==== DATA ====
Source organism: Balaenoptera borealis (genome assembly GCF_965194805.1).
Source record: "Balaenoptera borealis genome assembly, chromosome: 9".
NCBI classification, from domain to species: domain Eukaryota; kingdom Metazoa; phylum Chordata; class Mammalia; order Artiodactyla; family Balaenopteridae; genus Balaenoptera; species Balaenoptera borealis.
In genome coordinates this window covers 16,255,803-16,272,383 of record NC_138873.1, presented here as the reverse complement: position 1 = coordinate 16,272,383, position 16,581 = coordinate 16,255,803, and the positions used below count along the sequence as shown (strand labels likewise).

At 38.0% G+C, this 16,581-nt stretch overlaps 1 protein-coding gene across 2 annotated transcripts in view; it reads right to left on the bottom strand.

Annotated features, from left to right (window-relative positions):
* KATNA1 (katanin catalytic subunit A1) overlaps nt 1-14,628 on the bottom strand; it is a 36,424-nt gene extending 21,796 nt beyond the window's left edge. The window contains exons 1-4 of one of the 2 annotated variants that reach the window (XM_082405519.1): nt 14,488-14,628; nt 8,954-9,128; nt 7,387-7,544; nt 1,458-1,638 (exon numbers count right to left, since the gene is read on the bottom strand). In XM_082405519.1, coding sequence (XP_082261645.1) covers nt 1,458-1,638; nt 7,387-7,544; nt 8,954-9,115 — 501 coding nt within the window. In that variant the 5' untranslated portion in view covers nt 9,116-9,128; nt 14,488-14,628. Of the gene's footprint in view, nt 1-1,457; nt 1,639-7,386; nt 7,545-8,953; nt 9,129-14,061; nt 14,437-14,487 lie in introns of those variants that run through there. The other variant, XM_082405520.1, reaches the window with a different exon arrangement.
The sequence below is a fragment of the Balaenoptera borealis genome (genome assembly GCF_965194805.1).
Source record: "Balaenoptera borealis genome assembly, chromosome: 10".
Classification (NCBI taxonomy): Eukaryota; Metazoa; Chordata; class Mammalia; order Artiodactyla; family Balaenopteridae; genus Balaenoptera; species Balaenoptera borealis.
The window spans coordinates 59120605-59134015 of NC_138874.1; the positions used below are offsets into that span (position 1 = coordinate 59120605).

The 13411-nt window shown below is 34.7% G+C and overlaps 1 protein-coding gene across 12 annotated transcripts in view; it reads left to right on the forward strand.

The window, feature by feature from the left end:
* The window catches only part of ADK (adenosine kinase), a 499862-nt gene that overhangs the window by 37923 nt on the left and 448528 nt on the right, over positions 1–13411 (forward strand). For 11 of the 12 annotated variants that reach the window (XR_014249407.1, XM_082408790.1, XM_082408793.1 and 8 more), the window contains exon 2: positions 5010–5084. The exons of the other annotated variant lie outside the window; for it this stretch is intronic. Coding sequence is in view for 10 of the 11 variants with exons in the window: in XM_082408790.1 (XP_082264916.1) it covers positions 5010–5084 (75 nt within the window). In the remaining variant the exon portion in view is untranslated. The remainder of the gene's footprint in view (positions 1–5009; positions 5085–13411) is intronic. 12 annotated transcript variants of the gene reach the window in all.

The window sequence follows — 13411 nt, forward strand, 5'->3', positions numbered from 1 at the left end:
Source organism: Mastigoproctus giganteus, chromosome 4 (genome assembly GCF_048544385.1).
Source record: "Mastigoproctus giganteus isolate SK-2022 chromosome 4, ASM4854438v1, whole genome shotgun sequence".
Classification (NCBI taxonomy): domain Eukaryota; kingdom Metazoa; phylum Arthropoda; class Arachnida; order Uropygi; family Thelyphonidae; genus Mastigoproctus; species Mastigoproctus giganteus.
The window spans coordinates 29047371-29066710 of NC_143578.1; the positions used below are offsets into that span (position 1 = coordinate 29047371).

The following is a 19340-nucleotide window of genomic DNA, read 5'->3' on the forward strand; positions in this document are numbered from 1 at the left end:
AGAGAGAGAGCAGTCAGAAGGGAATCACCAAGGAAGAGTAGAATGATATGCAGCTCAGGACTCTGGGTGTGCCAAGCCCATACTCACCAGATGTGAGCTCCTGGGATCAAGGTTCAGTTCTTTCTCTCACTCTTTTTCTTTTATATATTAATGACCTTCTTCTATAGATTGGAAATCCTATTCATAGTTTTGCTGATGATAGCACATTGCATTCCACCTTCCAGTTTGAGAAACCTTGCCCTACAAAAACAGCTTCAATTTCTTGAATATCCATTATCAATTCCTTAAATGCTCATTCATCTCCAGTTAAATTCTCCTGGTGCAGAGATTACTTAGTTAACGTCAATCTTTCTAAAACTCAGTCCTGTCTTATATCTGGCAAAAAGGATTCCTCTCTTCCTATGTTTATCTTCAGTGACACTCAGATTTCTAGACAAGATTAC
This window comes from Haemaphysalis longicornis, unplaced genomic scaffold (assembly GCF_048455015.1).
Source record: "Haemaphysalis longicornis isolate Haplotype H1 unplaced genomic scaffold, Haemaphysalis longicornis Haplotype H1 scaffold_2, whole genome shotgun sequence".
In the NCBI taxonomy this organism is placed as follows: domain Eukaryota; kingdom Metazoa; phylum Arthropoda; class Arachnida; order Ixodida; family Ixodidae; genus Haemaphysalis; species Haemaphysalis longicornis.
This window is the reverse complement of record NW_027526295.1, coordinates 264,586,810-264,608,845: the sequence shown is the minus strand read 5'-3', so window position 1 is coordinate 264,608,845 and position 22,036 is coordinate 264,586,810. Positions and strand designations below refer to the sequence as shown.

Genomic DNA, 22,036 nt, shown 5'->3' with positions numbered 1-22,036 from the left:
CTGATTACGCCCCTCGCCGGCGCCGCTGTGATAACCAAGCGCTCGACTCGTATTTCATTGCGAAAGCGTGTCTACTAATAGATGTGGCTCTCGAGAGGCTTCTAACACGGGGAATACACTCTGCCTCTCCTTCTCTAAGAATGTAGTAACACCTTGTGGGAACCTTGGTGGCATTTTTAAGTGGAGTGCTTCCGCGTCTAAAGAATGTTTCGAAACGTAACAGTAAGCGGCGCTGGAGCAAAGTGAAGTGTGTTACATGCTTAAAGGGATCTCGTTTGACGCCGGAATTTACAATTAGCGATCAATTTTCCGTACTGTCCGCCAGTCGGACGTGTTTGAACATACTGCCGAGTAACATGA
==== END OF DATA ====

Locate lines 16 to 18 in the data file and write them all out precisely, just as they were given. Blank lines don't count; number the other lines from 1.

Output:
Source organism: Mastigoproctus giganteus, chromosome 4 (genome assembly GCF_048544385.1).
Source record: "Mastigoproctus giganteus isolate SK-2022 chromosome 4, ASM4854438v1, whole genome shotgun sequence".
Classification (NCBI taxonomy): domain Eukaryota; kingdom Metazoa; phylum Arthropoda; class Arachnida; order Uropygi; family Thelyphonidae; genus Mastigoproctus; species Mastigoproctus giganteus.